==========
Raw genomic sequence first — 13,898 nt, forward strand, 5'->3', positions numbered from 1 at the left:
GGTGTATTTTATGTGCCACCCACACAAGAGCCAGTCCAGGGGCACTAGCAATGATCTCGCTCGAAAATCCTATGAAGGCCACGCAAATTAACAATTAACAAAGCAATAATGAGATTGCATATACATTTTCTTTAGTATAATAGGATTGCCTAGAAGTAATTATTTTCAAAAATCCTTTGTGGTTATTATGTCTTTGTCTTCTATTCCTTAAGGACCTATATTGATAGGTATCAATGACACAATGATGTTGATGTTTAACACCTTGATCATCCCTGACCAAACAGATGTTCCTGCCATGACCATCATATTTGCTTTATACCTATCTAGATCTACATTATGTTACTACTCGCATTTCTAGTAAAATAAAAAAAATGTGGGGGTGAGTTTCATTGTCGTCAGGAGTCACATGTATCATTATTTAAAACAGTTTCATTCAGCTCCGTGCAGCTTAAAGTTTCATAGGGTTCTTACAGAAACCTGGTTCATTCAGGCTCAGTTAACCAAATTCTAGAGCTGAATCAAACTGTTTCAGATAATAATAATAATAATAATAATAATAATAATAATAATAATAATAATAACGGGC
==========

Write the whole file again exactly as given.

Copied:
Raw genomic sequence first — 13,898 nt, forward strand, 5'->3', positions numbered from 1 at the left:
GGTGTATTTTATGTGCCACCCACACAAGAGCCAGTCCAGGGGCACTAGCAATGATCTCGCTCGAAAATCCTATGAAGGCCACGCAAATTAACAATTAACAAAGCAATAATGAGATTGCATATACATTTTCTTTAGTATAATAGGATTGCCTAGAAGTAATTATTTTCAAAAATCCTTTGTGGTTATTATGTCTTTGTCTTCTATTCCTTAAGGACCTATATTGATAGGTATCAATGACACAATGATGTTGATGTTTAACACCTTGATCATCCCTGACCAAACAGATGTTCCTGCCATGACCATCATATTTGCTTTATACCTATCTAGATCTACATTATGTTACTACTCGCATTTCTAGTAAAATAAAAAAAATGTGGGGGTGAGTTTCATTGTCGTCAGGAGTCACATGTATCATTATTTAAAACAGTTTCATTCAGCTCCGTGCAGCTTAAAGTTTCATAGGGTTCTTACAGAAACCTGGTTCATTCAGGCTCAGTTAACCAAATTCTAGAGCTGAATCAAACTGTTTCAGATAATAATAATAATAATAATAATAATAATAATAATAATAATAATAATAACGGGC